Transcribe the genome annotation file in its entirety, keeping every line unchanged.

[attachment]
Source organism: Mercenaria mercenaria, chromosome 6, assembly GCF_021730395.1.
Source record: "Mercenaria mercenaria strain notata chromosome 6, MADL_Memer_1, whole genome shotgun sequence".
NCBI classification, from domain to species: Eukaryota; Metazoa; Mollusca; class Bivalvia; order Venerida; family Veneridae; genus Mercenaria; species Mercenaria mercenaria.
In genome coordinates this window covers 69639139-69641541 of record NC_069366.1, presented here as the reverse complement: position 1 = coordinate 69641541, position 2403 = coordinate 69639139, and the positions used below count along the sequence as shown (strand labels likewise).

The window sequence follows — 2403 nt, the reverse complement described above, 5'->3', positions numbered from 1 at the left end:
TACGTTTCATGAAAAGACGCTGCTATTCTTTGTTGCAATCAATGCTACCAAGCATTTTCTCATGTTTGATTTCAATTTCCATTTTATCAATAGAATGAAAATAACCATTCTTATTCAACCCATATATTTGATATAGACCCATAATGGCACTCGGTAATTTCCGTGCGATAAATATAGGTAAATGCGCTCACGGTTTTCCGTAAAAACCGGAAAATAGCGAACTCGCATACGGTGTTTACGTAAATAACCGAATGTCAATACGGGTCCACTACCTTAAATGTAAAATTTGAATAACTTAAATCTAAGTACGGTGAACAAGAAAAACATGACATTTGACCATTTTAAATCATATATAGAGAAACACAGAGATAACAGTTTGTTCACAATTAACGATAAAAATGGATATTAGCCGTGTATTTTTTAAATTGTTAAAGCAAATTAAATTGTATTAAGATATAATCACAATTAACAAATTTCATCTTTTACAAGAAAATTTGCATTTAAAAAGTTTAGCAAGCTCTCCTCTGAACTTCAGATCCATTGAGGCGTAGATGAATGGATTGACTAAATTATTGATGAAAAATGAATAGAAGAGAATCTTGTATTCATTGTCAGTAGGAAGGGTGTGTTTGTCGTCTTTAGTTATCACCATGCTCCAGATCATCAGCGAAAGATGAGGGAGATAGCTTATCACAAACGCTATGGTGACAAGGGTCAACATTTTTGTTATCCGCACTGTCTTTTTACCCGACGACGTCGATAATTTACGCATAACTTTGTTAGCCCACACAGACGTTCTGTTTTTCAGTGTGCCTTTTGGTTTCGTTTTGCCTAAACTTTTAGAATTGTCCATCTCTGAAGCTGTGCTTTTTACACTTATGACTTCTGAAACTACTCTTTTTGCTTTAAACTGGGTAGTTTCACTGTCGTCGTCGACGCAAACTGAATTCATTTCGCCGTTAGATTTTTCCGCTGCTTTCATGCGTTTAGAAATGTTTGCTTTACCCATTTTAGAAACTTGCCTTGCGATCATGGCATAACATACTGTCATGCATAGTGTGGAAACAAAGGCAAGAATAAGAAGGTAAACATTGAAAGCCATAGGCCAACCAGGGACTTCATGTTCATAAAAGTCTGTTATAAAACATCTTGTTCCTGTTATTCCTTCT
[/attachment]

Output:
Source organism: Mercenaria mercenaria, chromosome 6, assembly GCF_021730395.1.
Source record: "Mercenaria mercenaria strain notata chromosome 6, MADL_Memer_1, whole genome shotgun sequence".
NCBI classification, from domain to species: Eukaryota; Metazoa; Mollusca; class Bivalvia; order Venerida; family Veneridae; genus Mercenaria; species Mercenaria mercenaria.
In genome coordinates this window covers 69639139-69641541 of record NC_069366.1, presented here as the reverse complement: position 1 = coordinate 69641541, position 2403 = coordinate 69639139, and the positions used below count along the sequence as shown (strand labels likewise).

The window sequence follows — 2403 nt, the reverse complement described above, 5'->3', positions numbered from 1 at the left end:
TACGTTTCATGAAAAGACGCTGCTATTCTTTGTTGCAATCAATGCTACCAAGCATTTTCTCATGTTTGATTTCAATTTCCATTTTATCAATAGAATGAAAATAACCATTCTTATTCAACCCATATATTTGATATAGACCCATAATGGCACTCGGTAATTTCCGTGCGATAAATATAGGTAAATGCGCTCACGGTTTTCCGTAAAAACCGGAAAATAGCGAACTCGCATACGGTGTTTACGTAAATAACCGAATGTCAATACGGGTCCACTACCTTAAATGTAAAATTTGAATAACTTAAATCTAAGTACGGTGAACAAGAAAAACATGACATTTGACCATTTTAAATCATATATAGAGAAACACAGAGATAACAGTTTGTTCACAATTAACGATAAAAATGGATATTAGCCGTGTATTTTTTAAATTGTTAAAGCAAATTAAATTGTATTAAGATATAATCACAATTAACAAATTTCATCTTTTACAAGAAAATTTGCATTTAAAAAGTTTAGCAAGCTCTCCTCTGAACTTCAGATCCATTGAGGCGTAGATGAATGGATTGACTAAATTATTGATGAAAAATGAATAGAAGAGAATCTTGTATTCATTGTCAGTAGGAAGGGTGTGTTTGTCGTCTTTAGTTATCACCATGCTCCAGATCATCAGCGAAAGATGAGGGAGATAGCTTATCACAAACGCTATGGTGACAAGGGTCAACATTTTTGTTATCCGCACTGTCTTTTTACCCGACGACGTCGATAATTTACGCATAACTTTGTTAGCCCACACAGACGTTCTGTTTTTCAGTGTGCCTTTTGGTTTCGTTTTGCCTAAACTTTTAGAATTGTCCATCTCTGAAGCTGTGCTTTTTACACTTATGACTTCTGAAACTACTCTTTTTGCTTTAAACTGGGTAGTTTCACTGTCGTCGTCGACGCAAACTGAATTCATTTCGCCGTTAGATTTTTCCGCTGCTTTCATGCGTTTAGAAATGTTTGCTTTACCCATTTTAGAAACTTGCCTTGCGATCATGGCATAACATACTGTCATGCATAGTGTGGAAACAAAGGCAAGAATAAGAAGGTAAACATTGAAAGCCATAGGCCAACCAGGGACTTCATGTTCATAAAAGTCTGTTATAAAACATCTTGTTCCTGTTATTCCTTCT